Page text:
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HCL Technologies' Twitter recruitment drive #CoolestInterviewEver yields 88,000 applicants and five curious finalists
HCL Technologies' Twitter recruitment drive #CoolestInterviewEver yields 88,000 applicants and five curious finalists
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HCL Technologies' Twitter recruitment drive #CoolestInterviewEver yields 88,000 applicants and five curious finalists

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I reached the Top 5 finalists of #CoolestInterviewEver recruitment campaign conducted by HCL Technologies. The complete PR coverage could be read here, http://buswk.co/NyyOGL

I reached the Top 5 finalists of #CoolestInterviewEver recruitment campaign conducted by HCL Technologies. The complete PR coverage could be read here, http://buswk.co/NyyOGL

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  • 1. 3/5/2014 HCL's Twitter Recruitment Yields 88,000 Applicants and Five Curious Finalists - Businessweek Bloomberg Businessweek Technology http://www.businessweek.com/articles/2014-03-05/hcls-twitter-recruitment-yields-88-000-applicants-and-five-curious-finalists HCL's Twitter Recruitment Yields 88,000 Applicants and Five Curious Finalists By Diane Brady March 05, 2014 When HCL Technologies (HCLT:IN) took to Twitter (TWTR) on Feb. 10 to hire a marketing consultant under the hashtag #CoolestInterviewEver, it seemed a publicity stunt. The “job” is a one-year consulting stint in one of five roles (one of them is “hacker-in-chief”) and up to $75,000 in cash. After three weeks, the stunt has clearly worked—at least as a marketing strategy. Krishnan Chatterjee, who runs global marketing for the India-based IT company, says more than 88,000 people responded to its campaign on Twitter, and a comparable number reached out via other social media sites. HCL boosted its follower count by more than 25 percent, to about 202,000, ahead of such rivals as Wipro (WPRO:IN) and Infosys (INFY). “For five days, we trended ahead of the two prime ministerial candidates,” says Chatterjee, adding the “cost of this whole campaign is less than it takes to recruit one person.” Chatterjee now wants face-to-face interviews with the campaign’s five finalists, whose names are being released today. It’s easy to see why. Although all demonstrated an ability to communicate clearly and market themselves in 140 or fewer characters, some have little more than a few tweets to their name prior to an HCL interview. Sweta Bhatt (@SwetaBhattMini) posted her first-ever tweet on Feb. 15 and has only six followers. No wonder Chatterjee wants to go offline before making a final choice. As he says: “If you run the entire process through Twitter, can you really trust that the person is a real person?” He’ll soon find out. Here are the accounts of the other four finalists: • Anandan Pillai (@anandan22) – With 1,283 followers and more than 21,000 tweets, the self-described researcher and social media enthusiast lives or works in Gurgaon, the Indian industrial hub near New Delhi. He also has his own website where, among other things, he praises HCL’s campaign as a time-saver and urges readers to participate. • Prashant Singh (@iAmGolfy) – Singh describes himself as a “Technology Geek, Entrepreneur, Blogger, and Golfer” who “Thinks Big, Aims for the Stars [and] Walks Hand in Hand with the Latest Technology.” With 3,548 followers, he has the largest reach of any finalist, and he produced this cool video to describe his 2013 Twitter presence. • Jennifer Jayne (@jennifermjayne) – Jayne is an enigma who made the HCL cut with 47 followers, 181 tweets and no bio. Her Instagram account lists no photos or followers, and several tweets consist of Pinterest plugs for dubious oils (and one with a particularly catchy slogan for frankincense) that allegedly “earn you extra cash” and lead nowhere. • Rohina Dobhal (@rohinadobhal) – With 79 followers and 341 tweets, her Twitter profile describes her only http://www.businessweek.com/printer/articles/187259-hcls-twitter-recruitment-yields-88-000-applicants-and-five-curious-finalists 1/2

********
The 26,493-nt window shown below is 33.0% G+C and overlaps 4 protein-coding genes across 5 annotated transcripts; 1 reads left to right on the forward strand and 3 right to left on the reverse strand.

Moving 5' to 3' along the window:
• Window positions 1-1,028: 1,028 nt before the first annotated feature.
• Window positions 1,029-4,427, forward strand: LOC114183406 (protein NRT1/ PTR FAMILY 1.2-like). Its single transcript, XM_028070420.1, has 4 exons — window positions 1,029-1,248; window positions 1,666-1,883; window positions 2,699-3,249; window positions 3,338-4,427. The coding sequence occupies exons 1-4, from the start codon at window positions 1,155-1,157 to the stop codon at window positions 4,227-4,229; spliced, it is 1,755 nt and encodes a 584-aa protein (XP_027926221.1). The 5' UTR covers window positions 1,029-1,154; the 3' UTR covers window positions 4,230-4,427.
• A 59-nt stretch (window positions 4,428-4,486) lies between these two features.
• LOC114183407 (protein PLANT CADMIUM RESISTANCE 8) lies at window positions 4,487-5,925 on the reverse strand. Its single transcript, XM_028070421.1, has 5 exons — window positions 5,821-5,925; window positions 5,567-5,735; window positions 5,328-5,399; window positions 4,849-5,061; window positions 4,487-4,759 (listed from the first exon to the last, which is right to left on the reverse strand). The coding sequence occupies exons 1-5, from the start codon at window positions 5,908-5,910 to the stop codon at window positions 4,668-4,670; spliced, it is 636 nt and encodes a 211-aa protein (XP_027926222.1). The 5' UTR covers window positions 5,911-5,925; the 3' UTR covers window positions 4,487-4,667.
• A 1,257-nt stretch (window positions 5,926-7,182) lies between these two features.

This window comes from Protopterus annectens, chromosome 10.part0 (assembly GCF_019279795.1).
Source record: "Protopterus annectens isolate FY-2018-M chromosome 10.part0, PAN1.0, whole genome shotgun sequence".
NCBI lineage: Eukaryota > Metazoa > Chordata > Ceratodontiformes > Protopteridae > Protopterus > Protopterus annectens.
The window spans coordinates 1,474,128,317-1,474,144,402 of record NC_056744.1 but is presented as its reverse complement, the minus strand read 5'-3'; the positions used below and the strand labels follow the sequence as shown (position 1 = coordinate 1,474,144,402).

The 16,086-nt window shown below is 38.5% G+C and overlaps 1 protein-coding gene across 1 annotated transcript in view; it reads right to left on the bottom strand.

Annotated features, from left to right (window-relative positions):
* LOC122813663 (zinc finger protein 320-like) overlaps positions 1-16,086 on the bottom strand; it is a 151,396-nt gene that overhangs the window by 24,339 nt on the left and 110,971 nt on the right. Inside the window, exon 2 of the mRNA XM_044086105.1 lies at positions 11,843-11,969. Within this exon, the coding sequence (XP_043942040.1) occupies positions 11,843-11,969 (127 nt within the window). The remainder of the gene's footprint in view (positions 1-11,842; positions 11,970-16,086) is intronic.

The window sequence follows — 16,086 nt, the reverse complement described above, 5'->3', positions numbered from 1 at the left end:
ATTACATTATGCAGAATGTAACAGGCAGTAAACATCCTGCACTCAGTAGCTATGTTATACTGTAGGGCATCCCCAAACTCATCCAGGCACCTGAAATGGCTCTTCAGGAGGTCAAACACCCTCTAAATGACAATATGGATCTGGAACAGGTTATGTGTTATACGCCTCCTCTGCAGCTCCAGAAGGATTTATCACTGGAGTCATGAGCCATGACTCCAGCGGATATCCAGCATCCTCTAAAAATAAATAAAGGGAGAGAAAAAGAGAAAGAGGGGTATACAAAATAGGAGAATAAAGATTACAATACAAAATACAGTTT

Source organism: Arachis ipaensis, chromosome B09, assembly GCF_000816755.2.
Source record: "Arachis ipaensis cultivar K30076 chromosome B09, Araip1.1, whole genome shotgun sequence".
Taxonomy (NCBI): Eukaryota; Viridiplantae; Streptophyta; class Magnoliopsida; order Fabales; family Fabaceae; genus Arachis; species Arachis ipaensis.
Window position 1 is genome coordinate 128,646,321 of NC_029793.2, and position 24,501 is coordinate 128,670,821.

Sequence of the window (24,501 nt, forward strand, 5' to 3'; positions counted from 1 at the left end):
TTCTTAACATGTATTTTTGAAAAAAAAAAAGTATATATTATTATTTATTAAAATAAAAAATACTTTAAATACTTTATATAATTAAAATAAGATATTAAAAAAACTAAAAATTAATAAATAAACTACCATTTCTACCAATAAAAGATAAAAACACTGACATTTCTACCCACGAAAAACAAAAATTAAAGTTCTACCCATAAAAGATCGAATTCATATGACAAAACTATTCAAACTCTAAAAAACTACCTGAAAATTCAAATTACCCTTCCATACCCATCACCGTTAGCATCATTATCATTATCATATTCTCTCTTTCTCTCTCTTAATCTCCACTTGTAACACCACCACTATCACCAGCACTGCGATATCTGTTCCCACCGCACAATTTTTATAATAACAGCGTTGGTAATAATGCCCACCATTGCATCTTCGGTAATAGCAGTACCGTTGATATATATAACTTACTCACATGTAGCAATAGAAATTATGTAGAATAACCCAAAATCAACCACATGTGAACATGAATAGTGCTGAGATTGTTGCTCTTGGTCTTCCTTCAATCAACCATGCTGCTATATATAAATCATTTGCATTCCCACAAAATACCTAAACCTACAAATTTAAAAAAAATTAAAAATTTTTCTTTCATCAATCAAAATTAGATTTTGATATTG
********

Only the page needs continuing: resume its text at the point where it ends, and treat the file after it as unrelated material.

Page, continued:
• 2. 3/5/2014 HCL's Twitter Recruitment Yields 88,000 Applicants and Five Curious Finalists - Businessweek as “A die hard Optimist, Adaptable & Lovable Personality.” Many consist of her terrific string of answers to the #CoolestInterviewEver questions after tweeting that she wants to be a “womenspiration evangelist.” Prior tweets are largely cryptic status updates. Who knows whether the finalists are all real? This is Twitter, after all. Unlike the Pope or Katy Perry, most of the people tweeting don’t have their identities verified. That makes HCL’s recruitment campaign an interesting exercise in the potential and limits of social media. Anand Pillai, Chief Learning Officer at India’s Reliance Industries, says the payoff is well worth the risk. “This is a way to reach people who aren’t even looking for a job,” says Pillai (@Anand_Pillai) who retweeted some campaign messages to his 3,712 followers. “You’d be a fool not to see there’s a marketing component to this, but it’s also a brilliant manpower collection tool.” Maybe the tech company will find the perfect marketing consultant among its final five. Maybe that was never really the goal of the campaign in the first place. With plenty of buzz and a bigger follower base, HCL can always treat its Twitter recruitment drive as a lesson in #TGTBT–too good to be true. Brady is a senior editor for Bloomberg Businessweek in New York. ©2014 Bloomberg L.P. All Rights Reserved. Made in NYC http://www.businessweek.com/printer/articles/187259-hcls-twitter-recruitment-yields-88-000-applicants-and-five-curious-finalists 2/2

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